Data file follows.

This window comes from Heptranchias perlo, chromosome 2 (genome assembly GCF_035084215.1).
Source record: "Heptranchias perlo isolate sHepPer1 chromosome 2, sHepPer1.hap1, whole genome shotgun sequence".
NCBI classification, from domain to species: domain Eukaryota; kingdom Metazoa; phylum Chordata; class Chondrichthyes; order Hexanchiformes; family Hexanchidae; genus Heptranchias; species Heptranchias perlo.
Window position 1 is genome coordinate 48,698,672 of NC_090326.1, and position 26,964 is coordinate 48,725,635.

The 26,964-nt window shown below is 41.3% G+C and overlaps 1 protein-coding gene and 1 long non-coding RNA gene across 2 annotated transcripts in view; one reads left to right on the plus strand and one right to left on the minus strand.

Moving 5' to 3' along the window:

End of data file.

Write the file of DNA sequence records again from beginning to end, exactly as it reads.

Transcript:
This window comes from Heptranchias perlo, chromosome 2 (genome assembly GCF_035084215.1).
Source record: "Heptranchias perlo isolate sHepPer1 chromosome 2, sHepPer1.hap1, whole genome shotgun sequence".
NCBI classification, from domain to species: domain Eukaryota; kingdom Metazoa; phylum Chordata; class Chondrichthyes; order Hexanchiformes; family Hexanchidae; genus Heptranchias; species Heptranchias perlo.
Window position 1 is genome coordinate 48,698,672 of NC_090326.1, and position 26,964 is coordinate 48,725,635.

The 26,964-nt window shown below is 41.3% G+C and overlaps 1 protein-coding gene and 1 long non-coding RNA gene across 2 annotated transcripts in view; one reads left to right on the plus strand and one right to left on the minus strand.

Moving 5' to 3' along the window: